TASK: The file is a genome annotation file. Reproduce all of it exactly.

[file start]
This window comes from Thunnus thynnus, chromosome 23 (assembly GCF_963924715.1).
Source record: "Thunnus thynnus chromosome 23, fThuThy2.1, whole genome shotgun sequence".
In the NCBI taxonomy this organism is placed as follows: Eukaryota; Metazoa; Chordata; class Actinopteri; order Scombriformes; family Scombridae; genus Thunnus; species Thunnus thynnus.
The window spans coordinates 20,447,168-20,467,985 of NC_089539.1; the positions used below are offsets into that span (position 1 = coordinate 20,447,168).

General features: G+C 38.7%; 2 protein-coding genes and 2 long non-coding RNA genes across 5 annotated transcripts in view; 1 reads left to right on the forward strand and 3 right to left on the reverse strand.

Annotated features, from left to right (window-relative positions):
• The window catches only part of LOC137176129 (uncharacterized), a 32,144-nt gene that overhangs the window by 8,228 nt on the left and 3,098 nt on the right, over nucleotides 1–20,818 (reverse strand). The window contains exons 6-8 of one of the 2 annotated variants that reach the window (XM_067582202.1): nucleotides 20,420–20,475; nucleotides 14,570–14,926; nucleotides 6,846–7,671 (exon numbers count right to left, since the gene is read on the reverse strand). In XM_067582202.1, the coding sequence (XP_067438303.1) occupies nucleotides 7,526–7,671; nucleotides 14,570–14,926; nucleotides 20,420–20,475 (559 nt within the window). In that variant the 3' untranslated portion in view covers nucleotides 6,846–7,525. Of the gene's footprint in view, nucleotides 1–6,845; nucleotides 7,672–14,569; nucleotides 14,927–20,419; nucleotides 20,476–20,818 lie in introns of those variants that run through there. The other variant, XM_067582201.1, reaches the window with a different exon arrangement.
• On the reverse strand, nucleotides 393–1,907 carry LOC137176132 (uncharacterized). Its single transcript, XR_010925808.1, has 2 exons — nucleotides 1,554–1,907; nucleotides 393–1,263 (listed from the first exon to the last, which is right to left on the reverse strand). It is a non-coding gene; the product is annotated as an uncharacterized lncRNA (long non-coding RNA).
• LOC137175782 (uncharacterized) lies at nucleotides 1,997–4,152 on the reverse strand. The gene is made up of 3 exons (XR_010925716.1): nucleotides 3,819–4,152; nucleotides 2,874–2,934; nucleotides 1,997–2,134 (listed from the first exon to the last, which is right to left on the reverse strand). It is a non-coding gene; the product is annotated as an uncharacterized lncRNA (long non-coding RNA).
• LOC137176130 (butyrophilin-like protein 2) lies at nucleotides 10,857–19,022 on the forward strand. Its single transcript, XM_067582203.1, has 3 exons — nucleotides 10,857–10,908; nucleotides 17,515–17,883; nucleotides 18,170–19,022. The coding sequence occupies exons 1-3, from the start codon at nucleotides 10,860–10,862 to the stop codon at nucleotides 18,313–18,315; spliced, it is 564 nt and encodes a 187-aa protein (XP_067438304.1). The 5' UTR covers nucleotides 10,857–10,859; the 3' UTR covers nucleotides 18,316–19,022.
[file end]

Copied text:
This window comes from Thunnus thynnus, chromosome 23 (assembly GCF_963924715.1).
Source record: "Thunnus thynnus chromosome 23, fThuThy2.1, whole genome shotgun sequence".
In the NCBI taxonomy this organism is placed as follows: Eukaryota; Metazoa; Chordata; class Actinopteri; order Scombriformes; family Scombridae; genus Thunnus; species Thunnus thynnus.
The window spans coordinates 20,447,168-20,467,985 of NC_089539.1; the positions used below are offsets into that span (position 1 = coordinate 20,447,168).

General features: G+C 38.7%; 2 protein-coding genes and 2 long non-coding RNA genes across 5 annotated transcripts in view; 1 reads left to right on the forward strand and 3 right to left on the reverse strand.

Annotated features, from left to right (window-relative positions):
• The window catches only part of LOC137176129 (uncharacterized), a 32,144-nt gene that overhangs the window by 8,228 nt on the left and 3,098 nt on the right, over nucleotides 1–20,818 (reverse strand). The window contains exons 6-8 of one of the 2 annotated variants that reach the window (XM_067582202.1): nucleotides 20,420–20,475; nucleotides 14,570–14,926; nucleotides 6,846–7,671 (exon numbers count right to left, since the gene is read on the reverse strand). In XM_067582202.1, the coding sequence (XP_067438303.1) occupies nucleotides 7,526–7,671; nucleotides 14,570–14,926; nucleotides 20,420–20,475 (559 nt within the window). In that variant the 3' untranslated portion in view covers nucleotides 6,846–7,525. Of the gene's footprint in view, nucleotides 1–6,845; nucleotides 7,672–14,569; nucleotides 14,927–20,419; nucleotides 20,476–20,818 lie in introns of those variants that run through there. The other variant, XM_067582201.1, reaches the window with a different exon arrangement.
• On the reverse strand, nucleotides 393–1,907 carry LOC137176132 (uncharacterized). Its single transcript, XR_010925808.1, has 2 exons — nucleotides 1,554–1,907; nucleotides 393–1,263 (listed from the first exon to the last, which is right to left on the reverse strand). It is a non-coding gene; the product is annotated as an uncharacterized lncRNA (long non-coding RNA).
• LOC137175782 (uncharacterized) lies at nucleotides 1,997–4,152 on the reverse strand. The gene is made up of 3 exons (XR_010925716.1): nucleotides 3,819–4,152; nucleotides 2,874–2,934; nucleotides 1,997–2,134 (listed from the first exon to the last, which is right to left on the reverse strand). It is a non-coding gene; the product is annotated as an uncharacterized lncRNA (long non-coding RNA).
• LOC137176130 (butyrophilin-like protein 2) lies at nucleotides 10,857–19,022 on the forward strand. Its single transcript, XM_067582203.1, has 3 exons — nucleotides 10,857–10,908; nucleotides 17,515–17,883; nucleotides 18,170–19,022. The coding sequence occupies exons 1-3, from the start codon at nucleotides 10,860–10,862 to the stop codon at nucleotides 18,313–18,315; spliced, it is 564 nt and encodes a 187-aa protein (XP_067438304.1). The 5' UTR covers nucleotides 10,857–10,859; the 3' UTR covers nucleotides 18,316–19,022.